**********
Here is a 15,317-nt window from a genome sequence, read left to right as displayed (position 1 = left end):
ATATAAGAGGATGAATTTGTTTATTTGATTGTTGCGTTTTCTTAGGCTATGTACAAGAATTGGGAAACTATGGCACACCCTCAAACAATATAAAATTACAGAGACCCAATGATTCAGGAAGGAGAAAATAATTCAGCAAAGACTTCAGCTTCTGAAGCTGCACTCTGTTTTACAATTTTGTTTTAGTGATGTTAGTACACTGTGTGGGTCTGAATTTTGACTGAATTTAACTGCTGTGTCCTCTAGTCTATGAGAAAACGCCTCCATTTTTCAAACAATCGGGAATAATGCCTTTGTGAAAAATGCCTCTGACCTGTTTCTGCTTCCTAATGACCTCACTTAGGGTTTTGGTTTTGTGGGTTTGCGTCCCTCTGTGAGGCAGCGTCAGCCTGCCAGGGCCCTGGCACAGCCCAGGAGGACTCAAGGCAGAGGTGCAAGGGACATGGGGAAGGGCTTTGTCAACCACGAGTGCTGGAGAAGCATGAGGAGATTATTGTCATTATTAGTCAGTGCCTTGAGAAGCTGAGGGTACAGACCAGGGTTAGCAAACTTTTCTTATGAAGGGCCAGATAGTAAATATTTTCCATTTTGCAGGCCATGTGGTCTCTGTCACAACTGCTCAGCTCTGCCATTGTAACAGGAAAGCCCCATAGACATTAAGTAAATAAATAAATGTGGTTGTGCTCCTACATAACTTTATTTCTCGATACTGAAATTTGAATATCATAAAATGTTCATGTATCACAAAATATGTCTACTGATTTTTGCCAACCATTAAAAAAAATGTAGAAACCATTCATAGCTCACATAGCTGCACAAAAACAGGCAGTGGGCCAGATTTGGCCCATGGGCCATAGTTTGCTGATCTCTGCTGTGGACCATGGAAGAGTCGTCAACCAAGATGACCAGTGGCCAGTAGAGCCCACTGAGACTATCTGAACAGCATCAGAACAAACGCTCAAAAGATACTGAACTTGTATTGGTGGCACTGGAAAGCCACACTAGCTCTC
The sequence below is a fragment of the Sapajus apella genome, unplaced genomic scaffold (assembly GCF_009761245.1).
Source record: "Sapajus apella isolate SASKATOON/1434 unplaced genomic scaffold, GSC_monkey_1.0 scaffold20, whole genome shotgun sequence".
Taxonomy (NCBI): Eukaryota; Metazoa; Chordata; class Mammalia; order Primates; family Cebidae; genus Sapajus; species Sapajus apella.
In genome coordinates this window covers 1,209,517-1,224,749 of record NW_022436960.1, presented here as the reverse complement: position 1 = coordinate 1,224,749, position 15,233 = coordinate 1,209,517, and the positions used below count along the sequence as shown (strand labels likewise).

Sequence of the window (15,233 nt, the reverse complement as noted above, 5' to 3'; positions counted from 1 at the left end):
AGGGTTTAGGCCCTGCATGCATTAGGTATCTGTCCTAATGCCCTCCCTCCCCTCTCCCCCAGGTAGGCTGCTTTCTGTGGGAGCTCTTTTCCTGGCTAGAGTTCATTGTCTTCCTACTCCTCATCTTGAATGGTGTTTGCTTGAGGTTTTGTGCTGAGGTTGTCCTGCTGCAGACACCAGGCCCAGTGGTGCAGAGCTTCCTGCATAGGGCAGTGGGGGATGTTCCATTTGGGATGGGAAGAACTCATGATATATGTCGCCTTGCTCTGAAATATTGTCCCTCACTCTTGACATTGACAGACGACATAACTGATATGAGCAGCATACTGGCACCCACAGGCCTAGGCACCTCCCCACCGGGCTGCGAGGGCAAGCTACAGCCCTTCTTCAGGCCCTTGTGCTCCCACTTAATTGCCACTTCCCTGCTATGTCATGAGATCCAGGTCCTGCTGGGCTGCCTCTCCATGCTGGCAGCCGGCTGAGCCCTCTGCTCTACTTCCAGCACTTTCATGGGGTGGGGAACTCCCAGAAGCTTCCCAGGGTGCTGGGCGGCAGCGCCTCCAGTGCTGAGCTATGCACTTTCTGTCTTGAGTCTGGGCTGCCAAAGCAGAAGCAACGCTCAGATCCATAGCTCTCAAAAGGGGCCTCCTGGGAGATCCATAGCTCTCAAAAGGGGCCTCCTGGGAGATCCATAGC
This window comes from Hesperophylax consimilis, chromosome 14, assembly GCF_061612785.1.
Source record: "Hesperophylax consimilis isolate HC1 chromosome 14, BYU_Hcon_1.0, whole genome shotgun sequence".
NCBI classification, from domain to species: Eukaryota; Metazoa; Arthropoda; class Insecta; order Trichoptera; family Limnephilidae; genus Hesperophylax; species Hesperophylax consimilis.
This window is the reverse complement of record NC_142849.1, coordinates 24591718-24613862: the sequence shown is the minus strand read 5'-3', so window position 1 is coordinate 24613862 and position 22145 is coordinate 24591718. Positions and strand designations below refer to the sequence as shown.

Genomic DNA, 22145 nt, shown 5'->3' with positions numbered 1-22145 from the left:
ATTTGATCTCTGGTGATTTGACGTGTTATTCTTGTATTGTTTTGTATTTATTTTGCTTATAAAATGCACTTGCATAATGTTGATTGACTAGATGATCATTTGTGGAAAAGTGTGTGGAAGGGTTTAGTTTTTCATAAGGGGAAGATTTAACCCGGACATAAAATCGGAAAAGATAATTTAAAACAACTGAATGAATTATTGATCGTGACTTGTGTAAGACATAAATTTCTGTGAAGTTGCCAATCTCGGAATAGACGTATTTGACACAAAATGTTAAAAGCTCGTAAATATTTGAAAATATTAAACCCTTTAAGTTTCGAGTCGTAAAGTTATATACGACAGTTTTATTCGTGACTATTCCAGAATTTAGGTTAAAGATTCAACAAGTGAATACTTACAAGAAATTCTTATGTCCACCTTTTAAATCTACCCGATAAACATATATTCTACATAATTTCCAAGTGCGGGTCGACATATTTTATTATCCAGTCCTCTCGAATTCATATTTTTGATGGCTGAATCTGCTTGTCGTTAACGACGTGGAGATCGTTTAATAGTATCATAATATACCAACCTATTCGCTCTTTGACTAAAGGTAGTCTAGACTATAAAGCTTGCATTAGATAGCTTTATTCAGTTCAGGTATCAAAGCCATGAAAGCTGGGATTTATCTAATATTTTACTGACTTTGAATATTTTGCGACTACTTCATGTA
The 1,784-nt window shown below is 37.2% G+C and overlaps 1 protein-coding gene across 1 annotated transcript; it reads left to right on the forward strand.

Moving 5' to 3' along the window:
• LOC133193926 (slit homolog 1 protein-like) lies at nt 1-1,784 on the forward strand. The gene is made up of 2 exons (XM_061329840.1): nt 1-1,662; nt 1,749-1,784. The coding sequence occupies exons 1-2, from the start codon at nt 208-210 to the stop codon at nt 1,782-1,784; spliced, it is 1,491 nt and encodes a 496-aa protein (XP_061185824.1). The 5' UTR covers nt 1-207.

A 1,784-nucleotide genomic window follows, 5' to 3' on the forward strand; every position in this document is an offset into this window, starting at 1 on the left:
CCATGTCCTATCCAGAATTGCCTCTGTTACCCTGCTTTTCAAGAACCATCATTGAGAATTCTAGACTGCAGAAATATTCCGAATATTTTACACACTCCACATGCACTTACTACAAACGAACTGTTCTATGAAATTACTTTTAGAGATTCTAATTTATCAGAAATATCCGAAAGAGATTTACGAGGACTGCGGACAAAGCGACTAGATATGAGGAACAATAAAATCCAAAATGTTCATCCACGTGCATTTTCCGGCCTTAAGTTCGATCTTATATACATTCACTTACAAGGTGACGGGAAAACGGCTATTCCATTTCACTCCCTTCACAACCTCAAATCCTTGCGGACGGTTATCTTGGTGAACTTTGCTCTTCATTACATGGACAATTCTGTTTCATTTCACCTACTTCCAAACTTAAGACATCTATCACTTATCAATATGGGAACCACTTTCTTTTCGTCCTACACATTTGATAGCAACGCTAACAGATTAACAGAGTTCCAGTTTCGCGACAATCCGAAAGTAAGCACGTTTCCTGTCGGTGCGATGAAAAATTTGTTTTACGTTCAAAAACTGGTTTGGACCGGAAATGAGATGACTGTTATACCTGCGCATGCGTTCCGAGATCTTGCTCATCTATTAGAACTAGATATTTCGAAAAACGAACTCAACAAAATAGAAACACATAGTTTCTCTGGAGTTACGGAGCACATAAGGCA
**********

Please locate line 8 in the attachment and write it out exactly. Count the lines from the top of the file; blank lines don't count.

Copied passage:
AGGGTTTAGGCCCTGCATGCATTAGGTATCTGTCCTAATGCCCTCCCTCCCCTCTCCCCCAGGTAGGCTGCTTTCTGTGGGAGCTCTTTTCCTGGCTAGAGTTCATTGTCTTCCTACTCCTCATCTTGAATGGTGTTTGCTTGAGGTTTTGTGCTGAGGTTGTCCTGCTGCAGACACCAGGCCCAGTGGTGCAGAGCTTCCTGCATAGGGCAGTGGGGGATGTTCCATTTGGGATGGGAAGAACTCATGATATATGTCGCCTTGCTCTGAAATATTGTCCCTCACTCTTGACATTGACAGACGACATAACTGATATGAGCAGCATACTGGCACCCACAGGCCTAGGCACCTCCCCACCGGGCTGCGAGGGCAAGCTACAGCCCTTCTTCAGGCCCTTGTGCTCCCACTTAATTGCCACTTCCCTGCTATGTCATGAGATCCAGGTCCTGCTGGGCTGCCTCTCCATGCTGGCAGCCGGCTGAGCCCTCTGCTCTACTTCCAGCACTTTCATGGGGTGGGGAACTCCCAGAAGCTTCCCAGGGTGCTGGGCGGCAGCGCCTCCAGTGCTGAGCTATGCACTTTCTGTCTTGAGTCTGGGCTGCCAAAGCAGAAGCAACGCTCAGATCCATAGCTCTCAAAAGGGGCCTCCTGGGAGATCCATAGCTCTCAAAAGGGGCCTCCTGGGAGATCCATAGC